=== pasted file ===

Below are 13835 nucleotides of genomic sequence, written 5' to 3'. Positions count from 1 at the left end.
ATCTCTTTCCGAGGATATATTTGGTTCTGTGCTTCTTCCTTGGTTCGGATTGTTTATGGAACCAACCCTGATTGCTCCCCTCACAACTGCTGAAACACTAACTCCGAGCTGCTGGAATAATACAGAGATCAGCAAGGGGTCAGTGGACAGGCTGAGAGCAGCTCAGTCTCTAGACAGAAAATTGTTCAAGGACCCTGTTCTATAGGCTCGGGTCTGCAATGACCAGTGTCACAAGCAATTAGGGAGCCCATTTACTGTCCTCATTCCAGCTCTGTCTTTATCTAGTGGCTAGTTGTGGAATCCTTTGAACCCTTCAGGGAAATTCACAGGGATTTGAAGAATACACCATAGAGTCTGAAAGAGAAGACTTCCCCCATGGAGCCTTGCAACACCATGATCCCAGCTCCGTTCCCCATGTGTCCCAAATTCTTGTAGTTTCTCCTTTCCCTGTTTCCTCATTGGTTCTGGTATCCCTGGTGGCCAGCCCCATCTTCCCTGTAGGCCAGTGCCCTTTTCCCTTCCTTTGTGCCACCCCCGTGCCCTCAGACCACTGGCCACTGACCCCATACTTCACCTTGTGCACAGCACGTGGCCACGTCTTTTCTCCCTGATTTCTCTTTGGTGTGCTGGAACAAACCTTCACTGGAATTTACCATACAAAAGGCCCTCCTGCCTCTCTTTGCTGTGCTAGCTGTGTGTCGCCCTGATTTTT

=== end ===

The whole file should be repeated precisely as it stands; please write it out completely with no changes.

Below are 13835 nucleotides of genomic sequence, written 5' to 3'. Positions count from 1 at the left end.
ATCTCTTTCCGAGGATATATTTGGTTCTGTGCTTCTTCCTTGGTTCGGATTGTTTATGGAACCAACCCTGATTGCTCCCCTCACAACTGCTGAAACACTAACTCCGAGCTGCTGGAATAATACAGAGATCAGCAAGGGGTCAGTGGACAGGCTGAGAGCAGCTCAGTCTCTAGACAGAAAATTGTTCAAGGACCCTGTTCTATAGGCTCGGGTCTGCAATGACCAGTGTCACAAGCAATTAGGGAGCCCATTTACTGTCCTCATTCCAGCTCTGTCTTTATCTAGTGGCTAGTTGTGGAATCCTTTGAACCCTTCAGGGAAATTCACAGGGATTTGAAGAATACACCATAGAGTCTGAAAGAGAAGACTTCCCCCATGGAGCCTTGCAACACCATGATCCCAGCTCCGTTCCCCATGTGTCCCAAATTCTTGTAGTTTCTCCTTTCCCTGTTTCCTCATTGGTTCTGGTATCCCTGGTGGCCAGCCCCATCTTCCCTGTAGGCCAGTGCCCTTTTCCCTTCCTTTGTGCCACCCCCGTGCCCTCAGACCACTGGCCACTGACCCCATACTTCACCTTGTGCACAGCACGTGGCCACGTCTTTTCTCCCTGATTTCTCTTTGGTGTGCTGGAACAAACCTTCACTGGAATTTACCATACAAAAGGCCCTCCTGCCTCTCTTTGCTGTGCTAGCTGTGTGTCGCCCTGATTTTT